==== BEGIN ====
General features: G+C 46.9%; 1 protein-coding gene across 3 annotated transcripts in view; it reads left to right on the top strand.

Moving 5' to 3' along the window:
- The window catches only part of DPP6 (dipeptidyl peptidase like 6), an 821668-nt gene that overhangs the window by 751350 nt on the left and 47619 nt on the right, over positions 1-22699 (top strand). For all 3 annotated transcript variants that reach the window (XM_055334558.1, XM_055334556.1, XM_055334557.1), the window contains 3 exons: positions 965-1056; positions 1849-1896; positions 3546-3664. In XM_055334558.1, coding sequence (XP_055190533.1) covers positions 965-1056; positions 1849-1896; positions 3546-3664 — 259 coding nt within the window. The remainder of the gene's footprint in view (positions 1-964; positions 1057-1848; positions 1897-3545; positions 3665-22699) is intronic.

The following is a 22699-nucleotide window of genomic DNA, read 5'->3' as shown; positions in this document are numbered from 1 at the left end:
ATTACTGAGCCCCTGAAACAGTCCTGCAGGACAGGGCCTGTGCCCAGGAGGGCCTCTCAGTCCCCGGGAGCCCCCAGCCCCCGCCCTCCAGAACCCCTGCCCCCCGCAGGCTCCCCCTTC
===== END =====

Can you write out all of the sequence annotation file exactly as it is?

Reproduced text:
General features: G+C 46.9%; 1 protein-coding gene across 3 annotated transcripts in view; it reads left to right on the top strand.

Moving 5' to 3' along the window:
- The window catches only part of DPP6 (dipeptidyl peptidase like 6), an 821668-nt gene that overhangs the window by 751350 nt on the left and 47619 nt on the right, over positions 1-22699 (top strand). For all 3 annotated transcript variants that reach the window (XM_055334558.1, XM_055334556.1, XM_055334557.1), the window contains 3 exons: positions 965-1056; positions 1849-1896; positions 3546-3664. In XM_055334558.1, coding sequence (XP_055190533.1) covers positions 965-1056; positions 1849-1896; positions 3546-3664 — 259 coding nt within the window. The remainder of the gene's footprint in view (positions 1-964; positions 1057-1848; positions 1897-3545; positions 3665-22699) is intronic.

The following is a 22699-nucleotide window of genomic DNA, read 5'->3' as shown; positions in this document are numbered from 1 at the left end:
ATTACTGAGCCCCTGAAACAGTCCTGCAGGACAGGGCCTGTGCCCAGGAGGGCCTCTCAGTCCCCGGGAGCCCCCAGCCCCCGCCCTCCAGAACCCCTGCCCCCCGCAGGCTCCCCCTTC